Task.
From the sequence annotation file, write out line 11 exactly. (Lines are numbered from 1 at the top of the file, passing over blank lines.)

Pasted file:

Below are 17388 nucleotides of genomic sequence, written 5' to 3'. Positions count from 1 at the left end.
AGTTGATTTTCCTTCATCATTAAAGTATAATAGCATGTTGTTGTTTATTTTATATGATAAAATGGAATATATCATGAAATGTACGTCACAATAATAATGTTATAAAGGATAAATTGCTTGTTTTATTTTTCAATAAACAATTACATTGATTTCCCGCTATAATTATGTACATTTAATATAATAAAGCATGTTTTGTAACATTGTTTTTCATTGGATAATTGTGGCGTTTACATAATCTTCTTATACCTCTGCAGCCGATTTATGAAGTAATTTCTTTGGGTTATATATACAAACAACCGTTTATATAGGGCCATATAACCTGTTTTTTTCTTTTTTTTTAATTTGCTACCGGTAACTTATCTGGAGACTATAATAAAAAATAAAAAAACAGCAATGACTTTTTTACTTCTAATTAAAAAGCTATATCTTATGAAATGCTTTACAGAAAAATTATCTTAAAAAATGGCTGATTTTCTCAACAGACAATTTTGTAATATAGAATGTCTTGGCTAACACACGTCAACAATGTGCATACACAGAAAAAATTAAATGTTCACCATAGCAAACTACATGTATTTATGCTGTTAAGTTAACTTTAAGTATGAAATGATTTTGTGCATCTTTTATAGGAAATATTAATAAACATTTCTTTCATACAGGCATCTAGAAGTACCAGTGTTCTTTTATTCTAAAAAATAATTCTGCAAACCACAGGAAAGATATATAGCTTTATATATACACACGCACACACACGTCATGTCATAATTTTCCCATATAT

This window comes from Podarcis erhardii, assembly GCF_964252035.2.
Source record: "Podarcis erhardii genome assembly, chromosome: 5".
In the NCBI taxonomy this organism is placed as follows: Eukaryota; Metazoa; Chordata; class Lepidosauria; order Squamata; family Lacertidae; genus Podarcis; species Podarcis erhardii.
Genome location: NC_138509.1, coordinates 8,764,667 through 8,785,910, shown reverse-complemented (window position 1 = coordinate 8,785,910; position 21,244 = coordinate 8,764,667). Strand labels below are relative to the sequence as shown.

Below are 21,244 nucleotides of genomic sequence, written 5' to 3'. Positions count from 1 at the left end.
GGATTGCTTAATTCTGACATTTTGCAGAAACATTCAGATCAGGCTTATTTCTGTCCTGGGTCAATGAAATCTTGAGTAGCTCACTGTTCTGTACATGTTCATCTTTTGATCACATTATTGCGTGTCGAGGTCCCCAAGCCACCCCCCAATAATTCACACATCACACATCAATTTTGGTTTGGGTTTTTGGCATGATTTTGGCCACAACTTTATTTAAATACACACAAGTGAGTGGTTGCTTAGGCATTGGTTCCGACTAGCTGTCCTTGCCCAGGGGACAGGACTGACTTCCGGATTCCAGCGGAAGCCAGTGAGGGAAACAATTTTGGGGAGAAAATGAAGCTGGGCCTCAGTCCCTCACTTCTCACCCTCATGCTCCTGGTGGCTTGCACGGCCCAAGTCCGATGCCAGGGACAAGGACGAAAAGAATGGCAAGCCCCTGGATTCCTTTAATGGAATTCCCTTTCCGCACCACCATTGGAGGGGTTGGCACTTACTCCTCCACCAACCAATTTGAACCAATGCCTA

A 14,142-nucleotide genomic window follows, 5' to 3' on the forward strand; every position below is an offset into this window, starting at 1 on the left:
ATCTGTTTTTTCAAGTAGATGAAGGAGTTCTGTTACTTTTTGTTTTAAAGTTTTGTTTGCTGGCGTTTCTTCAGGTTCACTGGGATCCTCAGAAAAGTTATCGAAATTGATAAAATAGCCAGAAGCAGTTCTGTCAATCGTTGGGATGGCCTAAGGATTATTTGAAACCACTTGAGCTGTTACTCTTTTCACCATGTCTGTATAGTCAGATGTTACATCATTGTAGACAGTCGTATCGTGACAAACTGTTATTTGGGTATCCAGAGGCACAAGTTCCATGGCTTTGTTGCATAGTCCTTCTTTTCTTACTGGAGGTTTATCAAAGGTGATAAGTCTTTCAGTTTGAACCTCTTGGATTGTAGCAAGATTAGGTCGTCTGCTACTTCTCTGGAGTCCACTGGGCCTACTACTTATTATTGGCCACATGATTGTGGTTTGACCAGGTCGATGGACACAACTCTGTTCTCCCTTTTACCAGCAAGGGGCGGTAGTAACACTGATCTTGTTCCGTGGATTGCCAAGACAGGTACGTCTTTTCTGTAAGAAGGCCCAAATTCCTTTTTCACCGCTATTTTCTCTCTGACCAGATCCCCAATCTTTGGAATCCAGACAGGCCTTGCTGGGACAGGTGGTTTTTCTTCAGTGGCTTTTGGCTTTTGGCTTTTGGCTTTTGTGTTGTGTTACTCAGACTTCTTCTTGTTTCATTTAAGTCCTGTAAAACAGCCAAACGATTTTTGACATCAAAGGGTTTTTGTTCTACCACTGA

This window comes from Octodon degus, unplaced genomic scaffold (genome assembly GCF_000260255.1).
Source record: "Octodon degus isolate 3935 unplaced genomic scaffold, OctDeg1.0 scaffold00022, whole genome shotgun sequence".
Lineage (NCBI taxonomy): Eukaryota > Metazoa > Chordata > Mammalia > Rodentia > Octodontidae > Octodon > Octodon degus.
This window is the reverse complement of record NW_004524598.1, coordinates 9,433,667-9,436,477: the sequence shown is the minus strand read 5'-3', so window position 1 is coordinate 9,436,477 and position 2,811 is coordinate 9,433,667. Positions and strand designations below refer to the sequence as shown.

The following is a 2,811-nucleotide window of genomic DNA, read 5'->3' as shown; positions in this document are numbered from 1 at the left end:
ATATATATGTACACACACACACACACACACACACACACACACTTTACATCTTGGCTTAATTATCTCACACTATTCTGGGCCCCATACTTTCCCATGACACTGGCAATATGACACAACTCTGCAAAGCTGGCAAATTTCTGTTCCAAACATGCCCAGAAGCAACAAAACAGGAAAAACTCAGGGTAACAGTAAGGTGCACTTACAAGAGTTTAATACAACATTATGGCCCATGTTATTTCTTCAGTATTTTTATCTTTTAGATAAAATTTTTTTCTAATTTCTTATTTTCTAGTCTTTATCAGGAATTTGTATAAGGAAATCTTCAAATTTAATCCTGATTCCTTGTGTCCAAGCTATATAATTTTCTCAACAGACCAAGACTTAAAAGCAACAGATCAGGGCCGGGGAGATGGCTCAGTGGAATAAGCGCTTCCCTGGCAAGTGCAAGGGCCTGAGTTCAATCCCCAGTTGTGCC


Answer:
This window comes from Octodon degus, unplaced genomic scaffold (genome assembly GCF_000260255.1).